• The Little Studio and Saint-Gaudens' home

    Saint-Gaudens

    National Historic Site New Hampshire

Curriculum Materials

Augustus Saint-Gaudens (1848-1907) was a leader in American sculpture during the Gilded Age, and helped the nation to memorialize its heroes and move forward after the Civil War. His work was inspired by the classical sculpture of ancient Greece and Rome, but he modeled it with an honesty and realism that reflected his young country's attempt to be a player on the word stage.

Provided below are curriculum items for teachers to use in their classrooms. These lessons can be enhanced by a trip to Saint-Gaudens National Historic Site in Cornish, New Hampshire, the last permanent home of Augustus Saint-Gaudens. The site preserves and celebrates the memory of Saint-Gaudens and the colony of artists that flourished in Cornish in the late 19th and early 20th centuries.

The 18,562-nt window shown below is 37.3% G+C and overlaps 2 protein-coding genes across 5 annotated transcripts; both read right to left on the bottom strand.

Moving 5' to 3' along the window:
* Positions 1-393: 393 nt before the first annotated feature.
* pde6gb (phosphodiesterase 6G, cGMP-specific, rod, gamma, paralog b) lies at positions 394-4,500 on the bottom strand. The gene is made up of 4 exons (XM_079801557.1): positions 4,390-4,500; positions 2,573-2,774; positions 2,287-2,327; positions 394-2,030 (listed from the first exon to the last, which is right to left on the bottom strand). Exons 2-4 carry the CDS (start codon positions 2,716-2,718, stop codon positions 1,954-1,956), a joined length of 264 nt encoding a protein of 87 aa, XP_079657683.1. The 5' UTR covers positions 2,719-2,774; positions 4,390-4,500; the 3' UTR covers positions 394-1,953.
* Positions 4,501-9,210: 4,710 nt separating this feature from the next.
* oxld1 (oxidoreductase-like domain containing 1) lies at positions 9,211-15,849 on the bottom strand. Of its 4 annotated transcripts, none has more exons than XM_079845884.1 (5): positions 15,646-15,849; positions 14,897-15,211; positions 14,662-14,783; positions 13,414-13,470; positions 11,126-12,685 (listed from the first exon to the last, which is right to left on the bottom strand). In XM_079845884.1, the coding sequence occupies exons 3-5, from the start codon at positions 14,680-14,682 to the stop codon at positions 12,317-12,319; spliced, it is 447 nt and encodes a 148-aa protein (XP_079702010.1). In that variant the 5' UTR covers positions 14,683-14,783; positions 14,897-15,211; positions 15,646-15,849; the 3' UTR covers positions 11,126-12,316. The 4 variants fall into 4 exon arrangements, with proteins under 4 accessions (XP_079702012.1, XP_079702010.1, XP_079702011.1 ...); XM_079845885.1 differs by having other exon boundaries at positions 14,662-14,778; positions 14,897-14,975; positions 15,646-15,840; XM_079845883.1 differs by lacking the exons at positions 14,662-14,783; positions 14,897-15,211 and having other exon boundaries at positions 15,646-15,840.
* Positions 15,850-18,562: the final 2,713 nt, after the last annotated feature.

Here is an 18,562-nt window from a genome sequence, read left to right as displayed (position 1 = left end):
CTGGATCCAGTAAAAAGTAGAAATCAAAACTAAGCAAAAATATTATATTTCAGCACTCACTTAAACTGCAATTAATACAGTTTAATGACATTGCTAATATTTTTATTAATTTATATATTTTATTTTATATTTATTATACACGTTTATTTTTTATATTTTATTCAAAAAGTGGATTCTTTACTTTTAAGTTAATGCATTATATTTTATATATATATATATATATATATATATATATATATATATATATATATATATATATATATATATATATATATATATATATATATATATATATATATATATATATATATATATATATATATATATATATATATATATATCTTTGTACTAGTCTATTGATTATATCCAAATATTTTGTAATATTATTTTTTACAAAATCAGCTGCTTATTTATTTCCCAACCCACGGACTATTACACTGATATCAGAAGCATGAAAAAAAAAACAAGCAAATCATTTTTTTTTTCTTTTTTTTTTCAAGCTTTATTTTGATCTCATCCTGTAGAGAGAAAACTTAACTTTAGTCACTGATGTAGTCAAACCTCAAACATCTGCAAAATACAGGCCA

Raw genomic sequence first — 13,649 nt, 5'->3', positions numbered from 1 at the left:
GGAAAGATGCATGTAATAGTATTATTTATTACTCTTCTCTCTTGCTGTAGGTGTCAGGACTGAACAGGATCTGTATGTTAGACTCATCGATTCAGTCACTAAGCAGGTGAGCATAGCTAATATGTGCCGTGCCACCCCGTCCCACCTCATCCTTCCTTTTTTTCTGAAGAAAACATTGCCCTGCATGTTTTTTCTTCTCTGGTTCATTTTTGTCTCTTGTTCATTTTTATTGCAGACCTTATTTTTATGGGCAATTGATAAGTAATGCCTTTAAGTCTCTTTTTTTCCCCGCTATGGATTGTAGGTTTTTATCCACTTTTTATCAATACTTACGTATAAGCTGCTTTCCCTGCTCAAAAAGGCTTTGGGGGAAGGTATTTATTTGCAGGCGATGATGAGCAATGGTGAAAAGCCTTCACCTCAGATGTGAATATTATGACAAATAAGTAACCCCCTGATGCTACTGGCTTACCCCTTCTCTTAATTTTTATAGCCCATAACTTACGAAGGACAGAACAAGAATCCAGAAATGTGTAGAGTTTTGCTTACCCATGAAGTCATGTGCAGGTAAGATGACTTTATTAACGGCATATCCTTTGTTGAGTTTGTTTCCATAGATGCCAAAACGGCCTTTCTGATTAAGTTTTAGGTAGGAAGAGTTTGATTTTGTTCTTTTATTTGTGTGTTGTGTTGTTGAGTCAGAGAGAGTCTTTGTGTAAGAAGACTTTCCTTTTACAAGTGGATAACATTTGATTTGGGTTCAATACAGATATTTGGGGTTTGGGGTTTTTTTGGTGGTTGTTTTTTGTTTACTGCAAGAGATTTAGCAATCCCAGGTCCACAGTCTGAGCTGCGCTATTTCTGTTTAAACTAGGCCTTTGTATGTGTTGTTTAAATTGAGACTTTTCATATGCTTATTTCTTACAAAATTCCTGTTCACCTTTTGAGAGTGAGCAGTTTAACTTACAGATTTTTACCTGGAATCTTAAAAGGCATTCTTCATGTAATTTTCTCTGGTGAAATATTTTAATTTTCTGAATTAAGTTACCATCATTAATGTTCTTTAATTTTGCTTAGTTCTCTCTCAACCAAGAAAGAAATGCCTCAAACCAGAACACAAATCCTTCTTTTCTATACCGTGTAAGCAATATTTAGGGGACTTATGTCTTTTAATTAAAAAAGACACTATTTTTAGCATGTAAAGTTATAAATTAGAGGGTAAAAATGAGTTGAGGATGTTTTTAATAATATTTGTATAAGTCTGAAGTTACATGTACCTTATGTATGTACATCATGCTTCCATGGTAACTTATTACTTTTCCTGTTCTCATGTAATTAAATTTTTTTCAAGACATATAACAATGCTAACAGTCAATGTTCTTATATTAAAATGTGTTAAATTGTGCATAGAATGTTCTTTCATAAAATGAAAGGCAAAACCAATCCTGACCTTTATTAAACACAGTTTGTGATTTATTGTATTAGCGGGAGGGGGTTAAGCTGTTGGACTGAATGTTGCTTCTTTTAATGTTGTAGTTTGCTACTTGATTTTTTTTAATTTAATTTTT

Getting To Know Your National Parks: Saint-Gaudens National Historic Site
Curriculum for elementary grades

An American Sculptor: Augustus Saint-Gaudens, 1848-1907
Curriculum for grades 3-6

Augustus Saint-Gaudens and the Cornish Colony
Curriculum for grades 7-12

Teacher's Guide to film: Augustus Saint-Gaudens, Master of American Sculpture
A new, hour-long, documentary on the sculptor. The guide concentrates on three of Saint-Gaudens' monuments: Adams Memorial, Lincoln Monument and Shaw Memorial.

After using any part of the curriculum sections above, please feel free to use this evaluation form to let the park know of ways it can improve these materials for future use.




Did You Know?

Corn Flakes Box

Augustus Saint-Gaudens was one of the first people to eat corn flakes. The cereal was invented by John and Will Kellogg in 1894 and commercially produced in 1906. Saint-Gaudens corresponded with Dr. John Kellogg in his later years and was prescribed Corn Flakes as a health food.